01-07-2020 | | By Robin Mitchell
The COVID-19 pandemic has had a massive effect on the global economy with supply chains struggling, and a massive increase in remote technology usage. Will the pandemic change how we view electronics, and what role will recycled electronics play in the future?
The COVID-19 pandemic has shaken the world with global lockdowns, tanking economies, and a sudden change to everyday life. Offices full of employees are now empty, shops have locked their doors, and the vast majority of the population are confined to their homes. However, just because lockdowns are in force doesn’t mean that the economy stops; those who can work from home are doing so in the millions. Stocks are still being traded, companies are still designing equipment, and factories continue to manufacture goods. But while many aspects of business still carry on, others are beginning to struggle. One area in particular that has hit the world is supply chains with a global shortage on key parts. Back in January 2020, the majority of the world was unaware of the coronavirus, but manufacturers reliant on China noticed long delays on components as a result of the Chinese government extending the Chinese New Year holiday as a result of COVID-19.
But, the shortage of components, and their backorder times was only amplified when global lockdowns began. It would not be unreasonable to assume that this was caused by factories closing down, but the reason was actually as a result of remote working. With people working from home instead of offices, the demand for IT equipment rose dramatically. For example, the US saw sales for monitors double, while laptops, mice, and keyboards all rose by 10%. COVID-19 demonstrates how vulnerable supply chains can be to external forces such as lockdowns and demand. But the pandemic also demonstrates the importance of recycled hardware to both customers and manufacturers.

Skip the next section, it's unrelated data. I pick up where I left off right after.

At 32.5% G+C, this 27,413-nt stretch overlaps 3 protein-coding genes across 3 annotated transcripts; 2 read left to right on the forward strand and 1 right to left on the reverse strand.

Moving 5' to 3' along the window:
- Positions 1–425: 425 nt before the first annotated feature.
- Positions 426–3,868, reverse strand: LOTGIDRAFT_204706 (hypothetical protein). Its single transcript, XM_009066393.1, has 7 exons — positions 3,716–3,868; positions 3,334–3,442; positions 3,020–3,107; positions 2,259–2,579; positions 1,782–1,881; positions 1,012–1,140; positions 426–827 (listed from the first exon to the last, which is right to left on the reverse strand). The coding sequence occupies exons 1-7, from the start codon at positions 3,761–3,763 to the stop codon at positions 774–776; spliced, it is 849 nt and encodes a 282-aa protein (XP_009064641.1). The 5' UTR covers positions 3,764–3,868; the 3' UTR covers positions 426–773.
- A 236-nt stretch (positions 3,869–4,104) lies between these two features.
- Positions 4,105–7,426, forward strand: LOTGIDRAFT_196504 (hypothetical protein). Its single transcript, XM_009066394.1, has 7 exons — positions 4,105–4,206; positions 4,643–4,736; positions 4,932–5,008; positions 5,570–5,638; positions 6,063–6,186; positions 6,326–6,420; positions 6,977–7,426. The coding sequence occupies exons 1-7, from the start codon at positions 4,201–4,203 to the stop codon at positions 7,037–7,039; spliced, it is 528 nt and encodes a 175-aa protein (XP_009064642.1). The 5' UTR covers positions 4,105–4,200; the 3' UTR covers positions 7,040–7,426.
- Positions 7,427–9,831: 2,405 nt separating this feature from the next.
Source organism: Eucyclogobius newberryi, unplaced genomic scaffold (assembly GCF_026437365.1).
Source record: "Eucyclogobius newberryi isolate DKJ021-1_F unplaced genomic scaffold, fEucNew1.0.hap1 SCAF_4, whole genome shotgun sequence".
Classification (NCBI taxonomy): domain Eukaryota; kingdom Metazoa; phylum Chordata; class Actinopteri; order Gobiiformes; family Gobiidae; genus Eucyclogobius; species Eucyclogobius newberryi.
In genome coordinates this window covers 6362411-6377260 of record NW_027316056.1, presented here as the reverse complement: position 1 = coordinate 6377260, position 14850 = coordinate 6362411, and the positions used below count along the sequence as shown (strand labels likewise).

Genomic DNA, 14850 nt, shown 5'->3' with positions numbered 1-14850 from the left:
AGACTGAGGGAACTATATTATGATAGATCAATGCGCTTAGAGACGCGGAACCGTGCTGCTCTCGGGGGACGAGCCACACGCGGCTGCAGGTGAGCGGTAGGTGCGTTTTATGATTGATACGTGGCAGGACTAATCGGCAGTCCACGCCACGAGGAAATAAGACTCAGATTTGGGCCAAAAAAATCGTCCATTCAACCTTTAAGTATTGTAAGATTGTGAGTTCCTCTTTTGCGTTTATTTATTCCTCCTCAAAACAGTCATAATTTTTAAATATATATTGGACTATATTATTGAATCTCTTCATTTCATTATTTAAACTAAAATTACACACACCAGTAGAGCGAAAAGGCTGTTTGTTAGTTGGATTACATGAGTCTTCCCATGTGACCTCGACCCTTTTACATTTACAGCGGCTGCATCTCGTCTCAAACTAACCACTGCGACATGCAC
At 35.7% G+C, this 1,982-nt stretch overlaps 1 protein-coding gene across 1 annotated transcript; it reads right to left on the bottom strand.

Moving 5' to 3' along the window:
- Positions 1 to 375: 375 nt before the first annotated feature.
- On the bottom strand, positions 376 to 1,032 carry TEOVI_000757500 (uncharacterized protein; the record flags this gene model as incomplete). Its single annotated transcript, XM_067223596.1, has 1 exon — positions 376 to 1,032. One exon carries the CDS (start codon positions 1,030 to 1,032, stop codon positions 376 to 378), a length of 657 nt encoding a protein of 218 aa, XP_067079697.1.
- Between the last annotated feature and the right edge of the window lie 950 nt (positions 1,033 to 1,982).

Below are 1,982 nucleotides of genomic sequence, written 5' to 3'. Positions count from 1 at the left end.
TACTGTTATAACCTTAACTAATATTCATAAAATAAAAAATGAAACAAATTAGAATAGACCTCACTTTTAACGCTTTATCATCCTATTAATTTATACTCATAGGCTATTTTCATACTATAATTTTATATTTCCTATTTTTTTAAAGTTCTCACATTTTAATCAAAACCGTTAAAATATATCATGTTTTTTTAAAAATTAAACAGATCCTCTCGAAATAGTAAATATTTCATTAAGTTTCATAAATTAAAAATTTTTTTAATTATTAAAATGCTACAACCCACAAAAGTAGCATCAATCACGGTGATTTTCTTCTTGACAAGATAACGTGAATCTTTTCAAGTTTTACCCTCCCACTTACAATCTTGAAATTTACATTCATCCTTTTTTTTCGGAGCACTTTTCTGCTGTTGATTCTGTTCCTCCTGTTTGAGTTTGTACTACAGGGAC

The amount of e-waste that is produced globally is astonishing, approximately 50 million tons, which can be visualised as 1,000 laptops thrown away per second, or 10,559 phones per second, assuming each phone is 150g. While consumers generally look to replacing their ageing hardware with the latest tech, global consumerism is seeing laptops replaced in as few as 3 years which can be argued to be inappropriate. By this statistic, a laptop from 2017 would no longer be considered usable by 2020 standards. However, typical technology dating from 2017 has specs capable for modern-day use with the Dell XPS 2017 being an example. So, the question is, why do consumers continue to purchase new equipment as opposed to refurbished equipment? There are several answers to these with the most common being a general fear of the lifetime on the product, or the inability to obtain a reasonable warranty. Refurbished equipment also carries a stigma of being inferior to newer products as well as having something inherently wrong with it. However, this may begin to change thanks to the increasing pressure on manufacturers due to global supply chain shortages.
One company in the Netherlands, Aliter Networks, are specialists in reusing IT hardware and it is their belief that the COVID-19 pandemic may be a catalyst for widespread deployment of refurbished hardware. The company is the first IT company to promote a circular economic model earning it the B-Corp certification. Their business, since 2009, have reused over 150,000 IT products including routers, switches, and cables with a net result of 310,000 KG of e-waste being saved from landfills. Upon receiving used networking equipment, the company first inspects the products for cosmetic damage. From there, it is repaired and repainted. The next stage in the products recycling is having extra accessories being added while also being remarketed. According to Zimin Chen, many IT products that are thrown away still have up to 15 years of working life before requiring a replacement whether it be due to parts wearing down or technology moving far enough ahead that the product is no long able to handle modern requirements.
It is a common issue that modern electronics quickly becomes become obsolete as technology changes yearly. A smartphone developed today will suddenly become irrelevant after three years of technological changes such as increased RAM, processing speed, and security features. Hardware of the future may need to start considering future upgrades as data rates or processing power increase. One technology that allows for such forward-thinking is FPGAs; a hardware chip that offers on-the-fly hardware customisation on the interconnection level. Assuming that FPGAs become cheaper and more powerful, future circuits could be mostly found in the digital realm with FPGAs providing hardware with the possibility to stay relevant for longer.